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An indicator species is any biological species that defines a trait or characteristic of the environment. For example, a species may delineate an ecoregion or indicate an environmental condition such as a disease outbreak, pollution, species competition or climate change. Indicator species can be among the most sensitive species in a region, and sometimes act as an early warning to monitoring biologists.

Indicators of range

As an indicator species of a range, an environmental ecoregion is typically defined. The Chitymomma is an Agave that regionally helps define the Chihuahuan Desert of Northern Mexicomarker and the Southwestern United States. In Central America, the Guatemalan magnolia elevationally defines the limits of the cloud forests of mountains.

For paleoclimates, an extant species may be an indicator of a former climate condition. The Discus macclintocki snail defines a former Ice sheet region of the northern Midwestern United States.

In some cases entire groups of fauna and flora may be an indicator of range. Invasive species that enter an ecoregion advance at rates dependent on environmental conditions such as temperature, food supply and physical barriers. An example is the spread of the Africanized bee as it enters southern North America.

Specialized uses

Prospecting has been a minor use of indicator species. Folklore may lead to recent attempts to use some speramarker, and Desert trumpet. In Canada, forestry surveys routinely look for wild mink and the Pileated Woodpecker to get an idea of how ecologically successful the region is, and whether they have to take measures to prevent destroying their habitat.

Indicators of environmental condition

Recent examples of North American species affected by environmental changes are the American Dipper and the Gray Jay. The American Dipper is a bird that requires a habitat of clear, mountainous streams, and can be displaced by siltation from land development, land-wasting runoff and forest fire runoff. The Gray Jay has become less common in southerly (warmer) parts of its range, apparently because its food supply has been affected by rising temperatures due to global warming.

Many indicator species of the ocean systems are fish, invertebrates, periphyton, macrophytes and specific species of ocean birds (like the Atlantic Puffin). Amphibians are also common indicator species, as they may have become repositories of bioindicator chemicals, or of ecological conditions relating to global warming, air pollution chemicals, newly extant diseases (fungus), or environmental pressure on the ecosystem, which affect the population numbers, and the quality of the individuals.

Lichens are indicators of air quality. They are particularly sensitive to sulfur dioxide, a gas emitted from exhaust and industrial fumes, and so are rarely found in large cities and towns or by roads. Filamentose, fruticose and foliose varieties are particularly sensitive. Their presence indicates air very low in sulfur dioxide. Crustose, leprose and squamulose varieties are more tolerant of poor air.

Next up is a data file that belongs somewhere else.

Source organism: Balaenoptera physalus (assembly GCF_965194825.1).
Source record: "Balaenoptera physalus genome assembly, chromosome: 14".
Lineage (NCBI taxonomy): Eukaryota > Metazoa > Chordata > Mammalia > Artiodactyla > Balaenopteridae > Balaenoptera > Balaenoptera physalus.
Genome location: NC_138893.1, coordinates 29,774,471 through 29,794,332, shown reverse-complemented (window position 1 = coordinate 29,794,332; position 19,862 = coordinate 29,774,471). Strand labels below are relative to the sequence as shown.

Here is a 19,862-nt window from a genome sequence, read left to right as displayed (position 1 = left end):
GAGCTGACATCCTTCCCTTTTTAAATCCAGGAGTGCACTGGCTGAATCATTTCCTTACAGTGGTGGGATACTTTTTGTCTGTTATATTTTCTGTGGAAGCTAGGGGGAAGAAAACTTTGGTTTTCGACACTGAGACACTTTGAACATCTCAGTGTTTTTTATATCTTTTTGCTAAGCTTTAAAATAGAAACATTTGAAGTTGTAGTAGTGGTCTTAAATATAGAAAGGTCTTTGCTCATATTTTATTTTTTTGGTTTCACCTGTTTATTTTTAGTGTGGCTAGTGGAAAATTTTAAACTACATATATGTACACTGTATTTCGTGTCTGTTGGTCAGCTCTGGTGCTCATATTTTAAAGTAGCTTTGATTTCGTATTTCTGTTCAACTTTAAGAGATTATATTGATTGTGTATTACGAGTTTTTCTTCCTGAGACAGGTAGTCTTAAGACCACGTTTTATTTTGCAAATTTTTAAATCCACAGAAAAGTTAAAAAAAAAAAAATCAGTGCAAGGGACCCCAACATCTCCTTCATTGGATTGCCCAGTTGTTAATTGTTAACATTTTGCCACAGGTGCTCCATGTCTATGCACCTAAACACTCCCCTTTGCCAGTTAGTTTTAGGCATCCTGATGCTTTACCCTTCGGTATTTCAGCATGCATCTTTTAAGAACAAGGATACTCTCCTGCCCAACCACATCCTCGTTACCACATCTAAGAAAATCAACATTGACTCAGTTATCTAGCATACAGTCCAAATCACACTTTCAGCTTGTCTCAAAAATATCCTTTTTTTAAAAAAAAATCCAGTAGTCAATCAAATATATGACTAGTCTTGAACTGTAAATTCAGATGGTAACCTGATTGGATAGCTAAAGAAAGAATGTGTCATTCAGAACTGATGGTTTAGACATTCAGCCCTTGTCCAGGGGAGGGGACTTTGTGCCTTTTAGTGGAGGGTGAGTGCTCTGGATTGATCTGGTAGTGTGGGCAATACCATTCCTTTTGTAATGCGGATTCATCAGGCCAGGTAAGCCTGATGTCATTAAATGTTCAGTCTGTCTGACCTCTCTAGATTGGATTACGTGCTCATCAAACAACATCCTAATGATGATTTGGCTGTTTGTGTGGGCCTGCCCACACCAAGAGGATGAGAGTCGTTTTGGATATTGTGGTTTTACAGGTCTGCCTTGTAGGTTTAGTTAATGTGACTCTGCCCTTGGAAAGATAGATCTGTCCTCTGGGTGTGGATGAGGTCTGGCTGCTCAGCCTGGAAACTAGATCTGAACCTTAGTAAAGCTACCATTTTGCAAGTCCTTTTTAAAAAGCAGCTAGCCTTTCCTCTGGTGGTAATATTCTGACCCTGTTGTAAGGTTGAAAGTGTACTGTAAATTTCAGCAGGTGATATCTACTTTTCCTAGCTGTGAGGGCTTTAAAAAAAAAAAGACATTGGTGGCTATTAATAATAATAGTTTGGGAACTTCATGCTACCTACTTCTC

Frogs can be indicators of polluted stormwater runoff. Farm fertilizers often contain large amounts of phosphorus and nitrogen. These chemicals boost algae production which in turn boost the population of certain flatworm parasites. These parasite attack frogs at their larval stage (tadpoles), causing them to develop deformities in adulthood. Deformities include missing or extra limbs.

Several species are recommended as standard indicators for water pollution in rivers and streams, including Ephemeroptera (mayflies), Plecoptera (stoneflies), and Trichoptera (caddisflies). The absence or abundance of these species has been used to develop the EPT Index to quantitatively measure the water quality of streams and rivers.


Lindenmayer et al. suggest 7 alternative definitions of indicator species:

  1. a species whose presence indicates the presence of a set of other species and whose absence indicates the lack of that entire set of species;
  2. a keystone species, which is a species whose addition to or loss from an ecosystem leads to major changes in abundance or occurrence of at least one other species
  3. a species whose presence indicates human-created abiotic conditions such as air or water pollution (often called a pollution indicator species)
  4. a dominant species that provides much of the biomass or number of individuals in an area
  5. a species that indicates particular environmental conditions such as certain soil or rock types
  6. a species thought to be sensitive to and therefore to serve as an early warning indicator of environmental changes such as global warming or modified fire regimes (sometimes called a bioindicator species)
  7. a management indicator species, which is a species that reflects the effects of a disturbance regime or the efficacy of efforts to mitigate disturbance effects.

Type 1, 2, and 4 have been proposed as indicators of biological diversity and types 3, 5, 6, and 7 as indicators of abiotic conditions and/or changes in ecological processes.

Indicator Species for Ancient Woodland in England

Indicator species for ancient woodland in England need to be shade tolerant and slow colonisers. Plant species include Common wood sorrel, Wood Anemone, Wild Daffodil, Golden Saxifrage, Wild Garlic and in the East of England and Lincolnshiremarker, Common Bluebells.

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